Monday, Aug 20
We brought oatmeal and dried apples, and this was the first morning we had it. We fired up my alcohol stove and I cooked up the oatmeal while Mark made coffee in his camp percolator over the fire.
There's something I forgot about camping out here. If you're not really here to camp-camp, if your camping really has more to do with saving money and being right out there in it the minute you get up so you can rush out and start seeing things -- cooking.... not so much. It's not the cooking that's the problem, it's the cleanup. There are strict regulations (and for good reason) in RMNP about food waste. There's pretty much no washing dishes at the campsite unless you carry the water there, wash, then carry the water to the grey-water sink in the bathrooms and dispose of it. Combine that with the challenges of bathing with a washcloth in cold water in front of a sink, and it's going to take you a while to get out there and start seeing the morning sights - especially if you plan on hiking, and especially if you plan on hiking up high. And you want good light for pictures. Almost every afternoon you can expect clouds to roll in at the very least, and a shower or thunderstorm to threaten you.
Better to bring granola bars and protien bars for breakfast. Coffee or tea for something hot. Its easy enough to clean up a coffee pot. Then go get cleaned up and get out there.
Mark had brought pastrami and wheat bread, which we'd had for lunch and dinner on Saturday ... and for lunch again on Sunday. It was good, and a good thing to do. Fast fixing, fast eating, fast cleanup. We're not really out here to eat. We're eating to be out here.
The oatmeal was good though, and we got out about.... oh... 9:00, 9:30-ish, and headed for the popular lake area... Bear Lake, Dream Lake, Nymph Lake, Hiyaha ... Mills Lake. I'd been to Mills Lake, so I decided we'd start at Bear and work our way up to Hiyaha.
We took some photos of Bear Lake, us in front of it, and we took other peoples pictures for them as is customary. As we left Bear Lake, Mark mentioned some rubbing on the inside of his army boots. He had the two pair of socks on and all. I suggested he put some moleskin over it, but he said he'd tough it out to Nymph Lake. It's not that far, not much more than half a mile. Nymph Lake has a lot of water lillies on it... it's lush and pretty. We left there for Dream Lake, which was crowded, and then headed for Hiyaha.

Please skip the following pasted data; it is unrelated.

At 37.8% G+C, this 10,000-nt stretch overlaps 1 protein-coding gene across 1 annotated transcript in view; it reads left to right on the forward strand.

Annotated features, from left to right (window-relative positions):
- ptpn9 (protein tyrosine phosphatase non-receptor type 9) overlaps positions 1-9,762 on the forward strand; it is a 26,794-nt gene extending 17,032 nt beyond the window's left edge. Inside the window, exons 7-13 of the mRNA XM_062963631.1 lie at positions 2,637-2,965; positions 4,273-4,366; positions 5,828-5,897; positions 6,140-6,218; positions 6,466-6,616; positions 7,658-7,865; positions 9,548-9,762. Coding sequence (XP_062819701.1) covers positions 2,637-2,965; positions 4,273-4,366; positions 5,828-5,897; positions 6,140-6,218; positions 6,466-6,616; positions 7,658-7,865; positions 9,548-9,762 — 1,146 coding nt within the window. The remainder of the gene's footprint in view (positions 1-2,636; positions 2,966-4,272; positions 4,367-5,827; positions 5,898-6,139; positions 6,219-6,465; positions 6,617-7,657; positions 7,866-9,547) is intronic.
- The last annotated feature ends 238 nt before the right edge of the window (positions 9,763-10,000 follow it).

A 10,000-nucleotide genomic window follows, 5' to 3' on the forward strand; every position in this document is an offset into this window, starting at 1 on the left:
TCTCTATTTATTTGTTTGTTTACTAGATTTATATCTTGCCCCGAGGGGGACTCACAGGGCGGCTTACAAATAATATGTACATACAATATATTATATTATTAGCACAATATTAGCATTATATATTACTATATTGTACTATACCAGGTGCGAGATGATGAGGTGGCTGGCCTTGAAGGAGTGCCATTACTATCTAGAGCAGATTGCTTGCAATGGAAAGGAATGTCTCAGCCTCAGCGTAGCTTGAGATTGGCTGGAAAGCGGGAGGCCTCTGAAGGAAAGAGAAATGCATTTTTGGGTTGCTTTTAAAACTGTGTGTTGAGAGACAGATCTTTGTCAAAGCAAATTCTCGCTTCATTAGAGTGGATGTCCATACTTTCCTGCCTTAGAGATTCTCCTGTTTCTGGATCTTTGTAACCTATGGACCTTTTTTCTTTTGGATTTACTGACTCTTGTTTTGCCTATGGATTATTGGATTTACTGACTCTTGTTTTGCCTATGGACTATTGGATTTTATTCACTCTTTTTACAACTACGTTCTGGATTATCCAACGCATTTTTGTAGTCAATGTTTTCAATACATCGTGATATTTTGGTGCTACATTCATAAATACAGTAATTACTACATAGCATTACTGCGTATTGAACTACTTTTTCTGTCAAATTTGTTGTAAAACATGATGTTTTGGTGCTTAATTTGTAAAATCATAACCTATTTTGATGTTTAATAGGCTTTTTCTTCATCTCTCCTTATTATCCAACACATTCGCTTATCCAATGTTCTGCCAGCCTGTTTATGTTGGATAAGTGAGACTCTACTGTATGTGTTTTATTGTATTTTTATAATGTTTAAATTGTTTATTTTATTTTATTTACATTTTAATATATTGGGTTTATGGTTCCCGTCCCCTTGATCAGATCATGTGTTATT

The views of Hallets and Longs Peaks were ever changing, and the higher up we got the farther up Glacier Gorge we could see. It was a beautiful afternoon with blue skies and very few fair weather clouds. I think a front had come through the night before or early that morning. There would be no showers and thunderstorms today. Each lake seemed closer to Hallets.
On the way up, we ran across a waterfall. It was a small one, about 12 feet, and I walked right up to it. Once there I could see a path up the waterfall by climbing some medium-sized boulders. So I climbed up the waterfall on the right-hand side. When I got to the top, Mark went to snap a picture, and I tottered a bit as I straddled two rocks. I caught my balance and a cheer went up from a few people who had gathered at the stream's edge below. Geez, I didn't realize I had an audience.
At one point, Mark stopped, saying he had to quit. Blisters had developed on his heel. We were about a half mile from Hiyaha. He said he'd head back down to Dream Lake and wait for me there. It wouldn't be long. I headed on up to Hiyaha.
On the way I met a couple coming back, and the man told me that when you get there, the trail just ends in a bunch of boulders and you wonder where the lake is. About 5 minutes later, the story matched up with one Mahtaj had told me about it a few years ago. I had forgotten. She took the Bear Lake bus up there in the rain, and she was the only one leaving down the trail from the bus. Everyone thought she was nuts. Anyway, when she made it up to Hiyaha, she saw the same boulders and climbed over them. She made her way around the lake, but the whole thing was surrounded by these same boulders. They were huge and slippery and she couldn't find the trailhead for about 40 minutes. It was cold, too.